In the 2020-21 year, Sealink gleaned $702 million of its (record) revenue of $1.17 billion from its Australian bus routes and a further $255 million from the international bus franchise. So, landlubber transport accounted for 82% of total turnover, with ‘marine and tourism’ accounting for the remainder ($215 million).
But the latter division is far more profitable, operating on a 24% margin compared with 15% for international buses and 13% for the local ones.
The transport routes are underpinned by solid long-term government contracts, which is great. But a re-opening of international tourism will be the potent earnings swing factor.
Sealink’s tourism routes actually did quite well, at least in between lockdowns and especially in Queensland. The Hayman Island service was added a year ago while Sealink also services Bruny Island, Magnetic Island and North Stradbroke Island, among others.
Sealink this month dipped out on a 10-year $2.3 billion Melbourne bus contract, but Macquarie Equities cites $4 billion of tendering opportunities in Singapore alone.
Sealink is also waiting for a decision on Region 9, which sounds like an alien-infested part of New Mexico but is a Sydney bus franchise covering the eastern suburbs.
3. Apollo Tourism and Leisure (ATL)
As could be expected, the lockdowns have badly affected the camper van group’s rentals, with bookings tanking to 5% of pre-pandemic sales at one stage.
Apollo’s revenues in the 2020-21 year fell 20% to $293 million and the company reported an $18 million loss (albeit better than the previous $61 million deficit).
But things are never quite so simple in the pandemic era. The biggest campervan fleet owner in Australia, Apollo also makes them and is surfing a boom in van ownership (not all of it from grey nomads).
Apollo’s Australian rental income of $26 million was eclipsed by $27 million from the sale of ex-fleet vehicles and $177 million from new RVs (made at the company’s Brisbane factory).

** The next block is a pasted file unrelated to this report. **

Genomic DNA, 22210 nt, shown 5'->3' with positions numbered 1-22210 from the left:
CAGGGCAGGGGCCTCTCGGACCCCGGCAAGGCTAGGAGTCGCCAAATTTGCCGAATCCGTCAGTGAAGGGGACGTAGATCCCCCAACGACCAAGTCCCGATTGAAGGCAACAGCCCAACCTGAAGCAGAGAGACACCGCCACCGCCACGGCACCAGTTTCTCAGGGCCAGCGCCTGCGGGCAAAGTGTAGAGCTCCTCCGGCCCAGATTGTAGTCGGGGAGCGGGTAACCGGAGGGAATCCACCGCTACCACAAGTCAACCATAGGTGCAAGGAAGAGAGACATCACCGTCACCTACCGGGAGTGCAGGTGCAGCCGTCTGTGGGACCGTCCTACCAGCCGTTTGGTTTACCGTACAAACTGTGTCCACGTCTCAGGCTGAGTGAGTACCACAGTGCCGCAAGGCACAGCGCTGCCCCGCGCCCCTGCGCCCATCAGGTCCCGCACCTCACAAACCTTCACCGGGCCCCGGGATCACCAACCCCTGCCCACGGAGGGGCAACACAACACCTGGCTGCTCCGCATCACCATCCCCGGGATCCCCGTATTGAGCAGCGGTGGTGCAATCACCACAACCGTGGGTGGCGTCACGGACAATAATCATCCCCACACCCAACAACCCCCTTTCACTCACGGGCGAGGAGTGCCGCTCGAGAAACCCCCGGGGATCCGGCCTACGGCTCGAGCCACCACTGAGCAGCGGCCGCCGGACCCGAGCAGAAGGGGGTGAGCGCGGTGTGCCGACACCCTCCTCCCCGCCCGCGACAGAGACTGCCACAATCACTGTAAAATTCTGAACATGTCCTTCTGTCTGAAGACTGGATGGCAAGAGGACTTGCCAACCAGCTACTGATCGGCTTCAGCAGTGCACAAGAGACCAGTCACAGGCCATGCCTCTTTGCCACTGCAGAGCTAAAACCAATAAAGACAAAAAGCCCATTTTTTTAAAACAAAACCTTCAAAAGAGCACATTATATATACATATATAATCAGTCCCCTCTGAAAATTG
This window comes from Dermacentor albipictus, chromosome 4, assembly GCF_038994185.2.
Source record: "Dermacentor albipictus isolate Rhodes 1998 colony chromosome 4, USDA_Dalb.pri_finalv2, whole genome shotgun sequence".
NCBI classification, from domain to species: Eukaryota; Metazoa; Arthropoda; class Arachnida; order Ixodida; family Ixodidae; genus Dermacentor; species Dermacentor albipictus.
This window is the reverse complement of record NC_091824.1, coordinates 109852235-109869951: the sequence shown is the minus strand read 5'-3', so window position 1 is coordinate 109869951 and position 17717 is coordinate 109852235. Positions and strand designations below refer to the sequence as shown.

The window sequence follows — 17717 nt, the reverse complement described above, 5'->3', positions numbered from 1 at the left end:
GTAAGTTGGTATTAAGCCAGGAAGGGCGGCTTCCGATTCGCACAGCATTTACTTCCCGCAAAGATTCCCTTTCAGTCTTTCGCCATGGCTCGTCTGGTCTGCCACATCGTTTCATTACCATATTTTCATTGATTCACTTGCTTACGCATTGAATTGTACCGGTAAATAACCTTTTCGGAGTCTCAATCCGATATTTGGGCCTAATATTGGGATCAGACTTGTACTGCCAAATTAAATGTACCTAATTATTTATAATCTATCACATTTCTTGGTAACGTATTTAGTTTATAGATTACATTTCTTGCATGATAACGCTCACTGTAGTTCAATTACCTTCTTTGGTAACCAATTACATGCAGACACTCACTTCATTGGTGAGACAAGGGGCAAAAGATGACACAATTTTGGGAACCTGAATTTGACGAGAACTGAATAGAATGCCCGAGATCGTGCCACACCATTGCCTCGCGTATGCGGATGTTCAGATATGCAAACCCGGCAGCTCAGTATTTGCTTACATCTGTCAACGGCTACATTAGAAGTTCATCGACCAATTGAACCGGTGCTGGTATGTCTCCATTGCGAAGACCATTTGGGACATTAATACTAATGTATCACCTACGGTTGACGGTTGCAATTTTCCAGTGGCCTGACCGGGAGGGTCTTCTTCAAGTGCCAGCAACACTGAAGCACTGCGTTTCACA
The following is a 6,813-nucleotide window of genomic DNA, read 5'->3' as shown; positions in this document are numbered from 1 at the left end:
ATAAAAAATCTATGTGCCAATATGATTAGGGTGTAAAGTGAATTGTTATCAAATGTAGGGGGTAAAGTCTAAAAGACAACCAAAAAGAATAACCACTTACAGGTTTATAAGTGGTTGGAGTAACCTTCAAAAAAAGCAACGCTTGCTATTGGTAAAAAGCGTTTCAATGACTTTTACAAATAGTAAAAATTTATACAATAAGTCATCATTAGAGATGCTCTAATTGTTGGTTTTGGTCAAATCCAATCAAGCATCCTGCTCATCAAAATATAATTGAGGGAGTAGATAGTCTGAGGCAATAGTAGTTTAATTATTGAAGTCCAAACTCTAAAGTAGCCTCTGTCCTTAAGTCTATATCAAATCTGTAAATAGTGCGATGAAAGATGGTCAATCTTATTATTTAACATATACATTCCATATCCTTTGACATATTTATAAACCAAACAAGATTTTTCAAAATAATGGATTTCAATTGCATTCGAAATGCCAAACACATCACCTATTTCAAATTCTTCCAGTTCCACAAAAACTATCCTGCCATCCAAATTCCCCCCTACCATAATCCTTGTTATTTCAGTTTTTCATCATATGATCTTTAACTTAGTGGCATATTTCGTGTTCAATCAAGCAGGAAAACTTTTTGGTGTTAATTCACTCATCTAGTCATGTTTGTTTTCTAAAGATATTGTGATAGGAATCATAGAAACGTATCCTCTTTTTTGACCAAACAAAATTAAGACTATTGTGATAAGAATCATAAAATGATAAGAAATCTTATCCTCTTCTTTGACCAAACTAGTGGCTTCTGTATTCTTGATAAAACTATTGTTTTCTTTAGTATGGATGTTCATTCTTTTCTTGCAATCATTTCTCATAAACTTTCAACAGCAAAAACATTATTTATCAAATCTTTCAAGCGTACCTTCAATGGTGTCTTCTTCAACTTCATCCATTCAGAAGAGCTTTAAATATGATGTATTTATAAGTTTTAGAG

Apollo also enjoys the advantage of diversification, with its 1100-strong local fleet supplemented by 700 in NZ, 600 in the US/Canada and 300 in Europe/UK.
4. Camplify (CHL)
Best described as an Airbnb for road warriors, the Apollo-backed Camplify listed in June this year. The platform hooks up RV and caravan hirers with owners, which is a neat idea given the vehicles sit in the driveway for most of the year (even in non-pandemic times).
Apollo still owns 17.8% of Camplify, which generated $8.4 million of revenue from 30,600 bookings in the 2021-21 year (with an average booking value of just over $1000).
The company reports its September quarter results on October 21.
Camplify notes there are 741,000 RVs in Australia, with about half of the owners selling because they don’t use their asset enough.
With 6160 vans on its books, Camplify accounts for less than 1% of the market.
Camplify lost $2.1 million in the 2020-21 year, an improvement on the previous $2.3 million deficit. Management promises a year of “growth and scaling” but no word yet on when the company will be in the black.
In the meantime, Camplify shares trade at more than twice the $1.42 a share issue price, so investors in the IPO (and Apollo shareholders) should be happy campers indeed.